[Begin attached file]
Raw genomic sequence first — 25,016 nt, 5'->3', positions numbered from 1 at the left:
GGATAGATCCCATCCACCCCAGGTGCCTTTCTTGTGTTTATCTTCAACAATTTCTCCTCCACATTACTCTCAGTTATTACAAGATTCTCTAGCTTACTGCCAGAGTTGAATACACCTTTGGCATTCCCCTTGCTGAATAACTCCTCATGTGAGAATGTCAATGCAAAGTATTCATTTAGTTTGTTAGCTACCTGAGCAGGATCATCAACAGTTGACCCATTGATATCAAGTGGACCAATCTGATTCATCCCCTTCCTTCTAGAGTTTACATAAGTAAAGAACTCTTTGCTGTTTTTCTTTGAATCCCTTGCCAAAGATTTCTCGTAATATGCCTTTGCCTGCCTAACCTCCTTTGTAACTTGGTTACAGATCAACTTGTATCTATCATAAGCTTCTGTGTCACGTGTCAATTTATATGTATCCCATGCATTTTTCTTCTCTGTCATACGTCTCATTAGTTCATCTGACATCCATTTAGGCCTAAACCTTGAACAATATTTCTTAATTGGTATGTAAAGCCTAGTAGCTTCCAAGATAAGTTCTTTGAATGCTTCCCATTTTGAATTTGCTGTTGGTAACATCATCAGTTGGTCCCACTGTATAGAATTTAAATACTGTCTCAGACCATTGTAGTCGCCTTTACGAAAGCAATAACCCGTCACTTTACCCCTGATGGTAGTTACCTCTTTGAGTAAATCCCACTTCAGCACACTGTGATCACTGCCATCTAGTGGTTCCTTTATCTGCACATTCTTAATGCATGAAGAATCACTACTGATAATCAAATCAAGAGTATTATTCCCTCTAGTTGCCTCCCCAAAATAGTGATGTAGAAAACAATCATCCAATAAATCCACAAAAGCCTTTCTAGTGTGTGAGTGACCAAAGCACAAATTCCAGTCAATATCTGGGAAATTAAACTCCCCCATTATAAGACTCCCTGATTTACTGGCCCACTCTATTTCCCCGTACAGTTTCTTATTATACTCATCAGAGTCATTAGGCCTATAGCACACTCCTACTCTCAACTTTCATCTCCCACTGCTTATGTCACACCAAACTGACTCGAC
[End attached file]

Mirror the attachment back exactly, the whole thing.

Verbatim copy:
Raw genomic sequence first — 25,016 nt, 5'->3', positions numbered from 1 at the left:
GGATAGATCCCATCCACCCCAGGTGCCTTTCTTGTGTTTATCTTCAACAATTTCTCCTCCACATTACTCTCAGTTATTACAAGATTCTCTAGCTTACTGCCAGAGTTGAATACACCTTTGGCATTCCCCTTGCTGAATAACTCCTCATGTGAGAATGTCAATGCAAAGTATTCATTTAGTTTGTTAGCTACCTGAGCAGGATCATCAACAGTTGACCCATTGATATCAAGTGGACCAATCTGATTCATCCCCTTCCTTCTAGAGTTTACATAAGTAAAGAACTCTTTGCTGTTTTTCTTTGAATCCCTTGCCAAAGATTTCTCGTAATATGCCTTTGCCTGCCTAACCTCCTTTGTAACTTGGTTACAGATCAACTTGTATCTATCATAAGCTTCTGTGTCACGTGTCAATTTATATGTATCCCATGCATTTTTCTTCTCTGTCATACGTCTCATTAGTTCATCTGACATCCATTTAGGCCTAAACCTTGAACAATATTTCTTAATTGGTATGTAAAGCCTAGTAGCTTCCAAGATAAGTTCTTTGAATGCTTCCCATTTTGAATTTGCTGTTGGTAACATCATCAGTTGGTCCCACTGTATAGAATTTAAATACTGTCTCAGACCATTGTAGTCGCCTTTACGAAAGCAATAACCCGTCACTTTACCCCTGATGGTAGTTACCTCTTTGAGTAAATCCCACTTCAGCACACTGTGATCACTGCCATCTAGTGGTTCCTTTATCTGCACATTCTTAATGCATGAAGAATCACTACTGATAATCAAATCAAGAGTATTATTCCCTCTAGTTGCCTCCCCAAAATAGTGATGTAGAAAACAATCATCCAATAAATCCACAAAAGCCTTTCTAGTGTGTGAGTGACCAAAGCACAAATTCCAGTCAATATCTGGGAAATTAAACTCCCCCATTATAAGACTCCCTGATTTACTGGCCCACTCTATTTCCCCGTACAGTTTCTTATTATACTCATCAGAGTCATTAGGCCTATAGCACACTCCTACTCTCAACTTTCATCTCCCACTGCTTATGTCACACCAAACTGACTCGAC